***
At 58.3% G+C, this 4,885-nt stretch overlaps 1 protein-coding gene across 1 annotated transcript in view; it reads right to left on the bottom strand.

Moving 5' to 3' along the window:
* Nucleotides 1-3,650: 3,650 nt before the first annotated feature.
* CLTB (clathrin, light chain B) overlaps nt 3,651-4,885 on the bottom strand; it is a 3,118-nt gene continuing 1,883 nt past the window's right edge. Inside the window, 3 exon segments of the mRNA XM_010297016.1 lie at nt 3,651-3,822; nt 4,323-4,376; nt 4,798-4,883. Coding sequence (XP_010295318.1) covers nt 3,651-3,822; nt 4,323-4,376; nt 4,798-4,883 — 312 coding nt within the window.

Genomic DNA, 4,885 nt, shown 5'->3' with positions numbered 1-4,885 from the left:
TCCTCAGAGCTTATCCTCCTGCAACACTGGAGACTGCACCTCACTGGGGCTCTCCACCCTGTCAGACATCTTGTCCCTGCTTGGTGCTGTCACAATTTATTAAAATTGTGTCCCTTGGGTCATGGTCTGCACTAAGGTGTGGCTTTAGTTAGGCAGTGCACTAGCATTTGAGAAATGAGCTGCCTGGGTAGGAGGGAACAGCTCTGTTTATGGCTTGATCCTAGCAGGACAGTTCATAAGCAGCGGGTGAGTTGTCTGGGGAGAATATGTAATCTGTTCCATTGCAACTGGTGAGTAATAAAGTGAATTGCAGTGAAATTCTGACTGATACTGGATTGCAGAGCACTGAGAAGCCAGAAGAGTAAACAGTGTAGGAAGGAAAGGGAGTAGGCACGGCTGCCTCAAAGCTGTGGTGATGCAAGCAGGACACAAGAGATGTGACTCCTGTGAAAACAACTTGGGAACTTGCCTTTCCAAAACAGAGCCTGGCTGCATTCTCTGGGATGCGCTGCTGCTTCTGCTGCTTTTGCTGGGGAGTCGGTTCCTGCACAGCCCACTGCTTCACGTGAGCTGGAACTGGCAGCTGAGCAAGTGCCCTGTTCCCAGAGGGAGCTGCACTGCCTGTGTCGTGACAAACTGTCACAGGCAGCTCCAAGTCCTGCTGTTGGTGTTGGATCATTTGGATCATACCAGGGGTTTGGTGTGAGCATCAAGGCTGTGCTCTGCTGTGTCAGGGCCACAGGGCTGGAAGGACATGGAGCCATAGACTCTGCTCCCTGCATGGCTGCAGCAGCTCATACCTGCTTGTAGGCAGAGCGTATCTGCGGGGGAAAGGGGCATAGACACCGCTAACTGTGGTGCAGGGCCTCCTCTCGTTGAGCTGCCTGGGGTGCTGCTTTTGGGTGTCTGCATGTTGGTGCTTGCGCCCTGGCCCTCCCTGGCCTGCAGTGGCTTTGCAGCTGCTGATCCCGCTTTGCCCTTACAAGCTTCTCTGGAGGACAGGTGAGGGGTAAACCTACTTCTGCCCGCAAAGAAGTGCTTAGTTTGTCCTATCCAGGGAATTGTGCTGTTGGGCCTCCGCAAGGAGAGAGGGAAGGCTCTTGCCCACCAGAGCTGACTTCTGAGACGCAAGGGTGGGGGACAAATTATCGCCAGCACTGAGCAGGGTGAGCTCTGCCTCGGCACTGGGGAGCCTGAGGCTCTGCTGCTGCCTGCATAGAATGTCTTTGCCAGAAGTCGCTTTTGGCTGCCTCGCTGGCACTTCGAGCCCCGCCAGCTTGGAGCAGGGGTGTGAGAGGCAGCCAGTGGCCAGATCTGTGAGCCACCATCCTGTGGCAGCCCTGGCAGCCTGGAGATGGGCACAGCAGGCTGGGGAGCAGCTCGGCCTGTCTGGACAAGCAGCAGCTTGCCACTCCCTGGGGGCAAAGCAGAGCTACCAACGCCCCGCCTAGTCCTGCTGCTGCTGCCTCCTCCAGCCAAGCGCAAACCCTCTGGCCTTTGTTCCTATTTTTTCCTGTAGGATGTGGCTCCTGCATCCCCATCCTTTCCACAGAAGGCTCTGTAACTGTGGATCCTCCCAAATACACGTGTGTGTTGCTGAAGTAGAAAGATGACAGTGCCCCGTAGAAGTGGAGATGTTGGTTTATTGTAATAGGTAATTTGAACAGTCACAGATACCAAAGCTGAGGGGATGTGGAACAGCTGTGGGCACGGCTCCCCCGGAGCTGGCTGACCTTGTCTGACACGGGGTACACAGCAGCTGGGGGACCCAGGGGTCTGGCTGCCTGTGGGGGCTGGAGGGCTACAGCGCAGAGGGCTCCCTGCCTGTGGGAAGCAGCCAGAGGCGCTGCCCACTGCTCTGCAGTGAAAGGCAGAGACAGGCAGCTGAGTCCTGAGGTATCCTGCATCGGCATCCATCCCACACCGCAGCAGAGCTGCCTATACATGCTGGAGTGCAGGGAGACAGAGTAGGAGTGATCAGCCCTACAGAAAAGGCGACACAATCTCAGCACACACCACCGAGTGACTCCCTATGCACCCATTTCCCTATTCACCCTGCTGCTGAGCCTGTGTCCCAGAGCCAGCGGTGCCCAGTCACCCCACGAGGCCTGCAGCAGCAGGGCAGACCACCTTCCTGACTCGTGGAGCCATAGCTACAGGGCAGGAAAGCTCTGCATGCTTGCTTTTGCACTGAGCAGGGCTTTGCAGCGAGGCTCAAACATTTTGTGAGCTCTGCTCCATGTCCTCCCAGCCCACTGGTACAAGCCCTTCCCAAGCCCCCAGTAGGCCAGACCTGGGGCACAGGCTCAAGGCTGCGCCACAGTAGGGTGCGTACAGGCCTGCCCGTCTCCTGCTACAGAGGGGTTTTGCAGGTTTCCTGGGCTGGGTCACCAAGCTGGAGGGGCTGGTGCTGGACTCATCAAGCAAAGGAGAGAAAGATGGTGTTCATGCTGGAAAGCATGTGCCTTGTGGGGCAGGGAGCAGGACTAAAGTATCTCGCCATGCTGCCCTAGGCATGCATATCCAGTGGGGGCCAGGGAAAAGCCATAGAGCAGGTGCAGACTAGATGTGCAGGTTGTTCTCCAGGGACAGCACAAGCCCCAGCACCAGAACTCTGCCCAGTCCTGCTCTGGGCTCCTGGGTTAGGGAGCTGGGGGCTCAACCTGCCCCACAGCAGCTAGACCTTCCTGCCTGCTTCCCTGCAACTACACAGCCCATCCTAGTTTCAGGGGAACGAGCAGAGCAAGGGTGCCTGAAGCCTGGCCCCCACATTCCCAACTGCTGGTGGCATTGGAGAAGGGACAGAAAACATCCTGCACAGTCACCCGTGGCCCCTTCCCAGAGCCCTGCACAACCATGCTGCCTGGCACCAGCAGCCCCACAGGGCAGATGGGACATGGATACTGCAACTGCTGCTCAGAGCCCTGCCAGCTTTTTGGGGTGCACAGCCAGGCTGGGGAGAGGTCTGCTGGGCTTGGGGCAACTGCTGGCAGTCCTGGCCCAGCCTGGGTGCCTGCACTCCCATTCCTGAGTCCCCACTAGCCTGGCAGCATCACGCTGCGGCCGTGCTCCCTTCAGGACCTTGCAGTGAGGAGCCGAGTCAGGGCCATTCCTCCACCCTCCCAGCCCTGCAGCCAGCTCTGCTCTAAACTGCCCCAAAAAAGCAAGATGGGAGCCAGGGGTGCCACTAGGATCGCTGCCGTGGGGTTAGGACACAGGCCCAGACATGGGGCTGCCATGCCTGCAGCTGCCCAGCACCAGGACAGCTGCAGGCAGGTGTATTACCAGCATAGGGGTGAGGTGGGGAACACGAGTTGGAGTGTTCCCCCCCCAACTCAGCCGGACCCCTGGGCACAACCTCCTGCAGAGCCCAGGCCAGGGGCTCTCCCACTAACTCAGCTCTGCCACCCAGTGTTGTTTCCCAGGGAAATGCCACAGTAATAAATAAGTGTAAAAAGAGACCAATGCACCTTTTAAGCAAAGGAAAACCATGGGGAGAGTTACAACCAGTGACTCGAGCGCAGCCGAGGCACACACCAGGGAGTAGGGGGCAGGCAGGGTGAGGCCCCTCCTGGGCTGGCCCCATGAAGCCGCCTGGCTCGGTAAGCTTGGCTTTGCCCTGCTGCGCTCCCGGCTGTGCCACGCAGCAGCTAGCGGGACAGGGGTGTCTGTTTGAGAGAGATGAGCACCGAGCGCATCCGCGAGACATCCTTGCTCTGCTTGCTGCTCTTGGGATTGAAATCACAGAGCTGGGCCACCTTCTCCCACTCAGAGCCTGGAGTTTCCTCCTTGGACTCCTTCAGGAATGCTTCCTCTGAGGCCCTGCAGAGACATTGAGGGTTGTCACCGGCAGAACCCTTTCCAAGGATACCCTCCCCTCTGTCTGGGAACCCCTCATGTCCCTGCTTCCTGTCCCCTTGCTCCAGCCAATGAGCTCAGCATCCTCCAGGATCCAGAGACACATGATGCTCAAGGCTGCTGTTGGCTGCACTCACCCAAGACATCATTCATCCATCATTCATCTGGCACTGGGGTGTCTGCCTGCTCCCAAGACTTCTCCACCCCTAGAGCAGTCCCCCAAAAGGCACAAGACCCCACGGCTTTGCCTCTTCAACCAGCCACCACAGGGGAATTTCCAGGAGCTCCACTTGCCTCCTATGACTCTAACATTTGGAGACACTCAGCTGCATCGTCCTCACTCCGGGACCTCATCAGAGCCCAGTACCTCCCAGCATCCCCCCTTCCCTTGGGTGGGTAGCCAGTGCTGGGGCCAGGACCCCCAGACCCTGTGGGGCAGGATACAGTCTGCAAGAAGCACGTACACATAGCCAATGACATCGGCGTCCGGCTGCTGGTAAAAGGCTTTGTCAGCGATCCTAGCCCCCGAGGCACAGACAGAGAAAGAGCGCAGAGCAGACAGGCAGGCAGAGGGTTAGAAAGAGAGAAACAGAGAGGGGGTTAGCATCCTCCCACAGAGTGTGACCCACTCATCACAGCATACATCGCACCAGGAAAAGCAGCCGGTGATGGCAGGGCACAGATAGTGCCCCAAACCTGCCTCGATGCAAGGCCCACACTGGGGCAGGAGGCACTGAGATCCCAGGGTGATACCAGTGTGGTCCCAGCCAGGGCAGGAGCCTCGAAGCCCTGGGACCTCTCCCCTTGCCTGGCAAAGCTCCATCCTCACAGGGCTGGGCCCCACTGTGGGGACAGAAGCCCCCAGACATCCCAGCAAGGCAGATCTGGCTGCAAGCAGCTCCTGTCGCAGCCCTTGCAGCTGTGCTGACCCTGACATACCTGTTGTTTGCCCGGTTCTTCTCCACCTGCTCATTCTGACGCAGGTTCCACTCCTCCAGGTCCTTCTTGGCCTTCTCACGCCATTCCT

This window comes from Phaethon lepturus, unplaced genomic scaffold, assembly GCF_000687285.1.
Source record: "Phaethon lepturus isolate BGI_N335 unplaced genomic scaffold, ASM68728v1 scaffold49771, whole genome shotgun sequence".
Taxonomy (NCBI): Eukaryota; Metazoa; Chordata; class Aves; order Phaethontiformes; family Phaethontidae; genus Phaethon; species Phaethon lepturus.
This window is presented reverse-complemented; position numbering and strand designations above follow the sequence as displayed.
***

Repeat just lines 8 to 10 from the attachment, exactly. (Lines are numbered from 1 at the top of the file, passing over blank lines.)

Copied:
Source record: "Phaethon lepturus isolate BGI_N335 unplaced genomic scaffold, ASM68728v1 scaffold49771, whole genome shotgun sequence".
Taxonomy (NCBI): Eukaryota; Metazoa; Chordata; class Aves; order Phaethontiformes; family Phaethontidae; genus Phaethon; species Phaethon lepturus.
This window is presented reverse-complemented; position numbering and strand designations above follow the sequence as displayed.